Professor of Political Science, University of Tennessee
Distinguished Changjiang Scholar, School of International and Public Affairs Shanghai Jiaotong University
Street protests have become commonplace in China. Utilizing extensive survey data, this study attempts to shed light on the nature of environmental street protests in China. The key question to be answered in this talk is why, facing the same issue, some people choose the option of participating in street protests while others do not? Our multivariate analytical findings indicate that our urban residents' willingness to participate in street protest over a hypothetical pollution issue in China is significantly related to their attitudes toward institutions in China. What motivates people to participate in street protests has a lot to do with their trust and support of the political system in China and their perceived government transparency. In other words, these protests are not just what Lewis Coser calls "realistic conflicts" which primarily involve specific issues and solutions. One implication from our study is that street protests in China may not be as benign and non-regime threatening as some scholars think.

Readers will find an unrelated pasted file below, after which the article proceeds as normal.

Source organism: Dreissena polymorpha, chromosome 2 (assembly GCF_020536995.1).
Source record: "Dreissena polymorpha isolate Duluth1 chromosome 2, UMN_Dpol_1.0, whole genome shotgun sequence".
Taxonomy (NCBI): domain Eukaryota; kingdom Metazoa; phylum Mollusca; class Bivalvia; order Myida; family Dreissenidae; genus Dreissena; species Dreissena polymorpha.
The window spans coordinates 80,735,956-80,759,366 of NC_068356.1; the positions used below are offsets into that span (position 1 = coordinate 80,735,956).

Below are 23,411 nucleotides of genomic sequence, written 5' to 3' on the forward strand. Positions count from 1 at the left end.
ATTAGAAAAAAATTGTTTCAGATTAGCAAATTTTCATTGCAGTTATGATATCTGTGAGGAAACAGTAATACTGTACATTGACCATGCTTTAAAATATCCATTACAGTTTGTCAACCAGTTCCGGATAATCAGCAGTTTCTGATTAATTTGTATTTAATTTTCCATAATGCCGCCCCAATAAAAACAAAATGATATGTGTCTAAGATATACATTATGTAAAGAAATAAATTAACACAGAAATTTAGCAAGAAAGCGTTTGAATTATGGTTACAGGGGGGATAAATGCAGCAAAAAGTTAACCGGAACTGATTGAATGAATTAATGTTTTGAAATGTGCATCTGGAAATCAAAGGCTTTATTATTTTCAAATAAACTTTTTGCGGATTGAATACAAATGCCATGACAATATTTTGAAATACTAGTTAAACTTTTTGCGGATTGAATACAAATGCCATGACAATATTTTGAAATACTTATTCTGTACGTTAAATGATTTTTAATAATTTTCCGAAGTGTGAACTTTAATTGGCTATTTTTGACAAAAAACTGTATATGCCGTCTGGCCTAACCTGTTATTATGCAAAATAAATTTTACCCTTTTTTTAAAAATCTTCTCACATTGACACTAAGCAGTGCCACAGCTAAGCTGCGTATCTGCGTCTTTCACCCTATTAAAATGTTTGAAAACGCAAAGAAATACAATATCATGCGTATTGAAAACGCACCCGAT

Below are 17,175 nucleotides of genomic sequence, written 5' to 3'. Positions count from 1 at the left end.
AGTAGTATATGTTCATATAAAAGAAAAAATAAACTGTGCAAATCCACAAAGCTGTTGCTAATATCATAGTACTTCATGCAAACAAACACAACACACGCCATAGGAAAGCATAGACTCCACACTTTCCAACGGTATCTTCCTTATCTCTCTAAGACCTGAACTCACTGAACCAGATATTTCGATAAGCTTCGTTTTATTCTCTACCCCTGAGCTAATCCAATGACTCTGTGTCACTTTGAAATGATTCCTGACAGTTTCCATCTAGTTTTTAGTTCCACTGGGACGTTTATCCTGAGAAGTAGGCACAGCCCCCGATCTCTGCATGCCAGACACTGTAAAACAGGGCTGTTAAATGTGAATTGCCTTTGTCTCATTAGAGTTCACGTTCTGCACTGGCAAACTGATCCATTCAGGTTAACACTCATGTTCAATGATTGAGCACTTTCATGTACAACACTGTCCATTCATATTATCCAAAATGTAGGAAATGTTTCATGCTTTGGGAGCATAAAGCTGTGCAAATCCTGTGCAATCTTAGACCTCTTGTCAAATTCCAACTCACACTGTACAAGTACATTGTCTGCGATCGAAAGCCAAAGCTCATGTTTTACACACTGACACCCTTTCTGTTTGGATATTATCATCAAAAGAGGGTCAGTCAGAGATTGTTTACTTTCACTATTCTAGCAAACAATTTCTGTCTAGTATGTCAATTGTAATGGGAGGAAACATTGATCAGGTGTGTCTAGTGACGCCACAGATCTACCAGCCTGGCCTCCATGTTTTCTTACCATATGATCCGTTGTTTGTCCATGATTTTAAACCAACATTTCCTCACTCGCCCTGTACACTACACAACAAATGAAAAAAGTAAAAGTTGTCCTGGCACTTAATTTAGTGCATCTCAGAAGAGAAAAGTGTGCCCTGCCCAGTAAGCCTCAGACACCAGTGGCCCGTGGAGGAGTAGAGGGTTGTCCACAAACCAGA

Dr. Yang Zhong is a Distinguished Changjiang Scholar at the School of International and Public Affairs in Shanghai Jiaotong University and tenured Professor in the Department of Political Science at the University of Tennessee, Knoxville. His main research and teaching interests include Chinese political culture and participation and Chinese local government. He has published over 30 scholarly articles and book chapters, authored two books and co-edited several books. His articles have appeared in journals such as Comparative Political Studies, the Journal of Politics, Political Research Quarterly, Asian Survey, Communist and Post-Communist Studies, Journal of Contemporary China, and PS: Political Science and Politics. His latest book is Political Culture and Participation in Rural China. Dr. Zhong has served in a number of academic and administrative positions. He was Associate Head of the Department of Political Science, Director of Asian Studies, Director of the Tennessee in China Initiative, and Director of the Center for International Education, all at the University of Tennessee.